Restrictions were placed on in force illustrations for a handful of carriers, which limited our ability to review some policies. In a February post we noted that John Hancock cited “regulatory standards that govern illustration practices” for limiting the illustrations on some Performance UL policies issued between 2003 to 2010. The issue stemmed from the fact that “experience has differed from the current assumptions which are reflected in the illustrations.” In at least one instance in 2016, restrictions on in force illustrations were a direct precursor to a cost of insurance (COI) increase.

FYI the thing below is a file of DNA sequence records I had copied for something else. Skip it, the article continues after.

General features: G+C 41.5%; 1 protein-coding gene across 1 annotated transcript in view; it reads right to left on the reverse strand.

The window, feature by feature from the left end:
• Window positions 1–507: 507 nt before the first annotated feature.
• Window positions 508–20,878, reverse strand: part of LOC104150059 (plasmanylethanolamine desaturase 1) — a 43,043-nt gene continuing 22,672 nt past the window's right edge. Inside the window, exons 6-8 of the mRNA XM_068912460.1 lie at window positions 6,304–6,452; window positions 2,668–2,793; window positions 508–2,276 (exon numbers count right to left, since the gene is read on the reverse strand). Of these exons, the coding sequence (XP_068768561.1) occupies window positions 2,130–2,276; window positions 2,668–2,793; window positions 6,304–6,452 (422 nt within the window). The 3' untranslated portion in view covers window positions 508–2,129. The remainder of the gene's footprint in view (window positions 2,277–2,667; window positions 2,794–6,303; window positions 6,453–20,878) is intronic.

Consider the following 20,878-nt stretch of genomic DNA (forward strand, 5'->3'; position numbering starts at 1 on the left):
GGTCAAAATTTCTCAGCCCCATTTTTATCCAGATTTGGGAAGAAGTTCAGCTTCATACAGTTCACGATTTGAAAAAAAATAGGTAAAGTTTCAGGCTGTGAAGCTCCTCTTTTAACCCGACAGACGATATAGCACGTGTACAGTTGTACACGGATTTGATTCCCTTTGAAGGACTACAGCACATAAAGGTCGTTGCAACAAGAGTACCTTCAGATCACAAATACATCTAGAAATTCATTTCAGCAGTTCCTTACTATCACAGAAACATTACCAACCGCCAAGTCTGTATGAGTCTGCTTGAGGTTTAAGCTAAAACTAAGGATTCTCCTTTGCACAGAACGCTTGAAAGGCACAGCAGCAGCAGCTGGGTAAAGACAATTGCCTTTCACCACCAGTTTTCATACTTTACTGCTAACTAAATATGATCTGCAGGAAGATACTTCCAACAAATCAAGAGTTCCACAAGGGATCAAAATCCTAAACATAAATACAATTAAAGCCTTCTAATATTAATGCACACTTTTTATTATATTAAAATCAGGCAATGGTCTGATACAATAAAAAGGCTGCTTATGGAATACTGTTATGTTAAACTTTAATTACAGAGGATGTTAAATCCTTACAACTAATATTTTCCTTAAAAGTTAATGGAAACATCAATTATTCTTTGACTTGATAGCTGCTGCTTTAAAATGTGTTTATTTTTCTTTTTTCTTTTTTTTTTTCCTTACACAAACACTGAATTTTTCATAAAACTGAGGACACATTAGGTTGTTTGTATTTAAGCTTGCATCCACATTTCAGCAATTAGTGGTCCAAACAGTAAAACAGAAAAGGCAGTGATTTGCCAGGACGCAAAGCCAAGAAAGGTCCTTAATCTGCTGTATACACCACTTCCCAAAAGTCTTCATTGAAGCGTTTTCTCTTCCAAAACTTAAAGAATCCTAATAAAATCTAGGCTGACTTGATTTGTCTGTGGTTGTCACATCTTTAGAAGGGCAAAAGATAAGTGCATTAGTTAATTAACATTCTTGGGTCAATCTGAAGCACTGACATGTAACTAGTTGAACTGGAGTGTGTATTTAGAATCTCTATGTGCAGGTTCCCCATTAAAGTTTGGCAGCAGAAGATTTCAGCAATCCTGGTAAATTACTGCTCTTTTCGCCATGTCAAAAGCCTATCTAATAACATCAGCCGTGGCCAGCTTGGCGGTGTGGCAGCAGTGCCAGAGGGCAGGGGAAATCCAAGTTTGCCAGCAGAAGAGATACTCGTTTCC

While 2017 was another challenging year for those of us who manage life insurance portfolios, ITM TwentyFirst started the year highlighting the efficiency of life insurance in an ILIT as a preferred method of passing wealth to the next generation. In our first post of the year we cited an example of a 65-year-old couple in good health purchasing a survivorship guaranteed universal life (GUL) policy. The policy relies on a fixed annual premium paid in full and on time each year for its guarantees, but for those with the cash flow to fund the asset, the return on the death benefit is very attractive. As seen in the spreadsheet to the right, if the death benefit was paid twenty years out (age 85) the internal rate of return (IRR) on the death benefit would be 11.36%. If it was paid 30 years out (age 95) the IRR would be 5.36%. Even at age 100, the IRR would be over 3.6%. Remember, the policy death benefit is guaranteed (if the premium is paid in full and on time), which makes these returns even more attractive when compared to other “guaranteed” investments. Yes, life insurance can be a great way to leverage assets to the next generation, but managing the asset can be difficult and this was another trying year.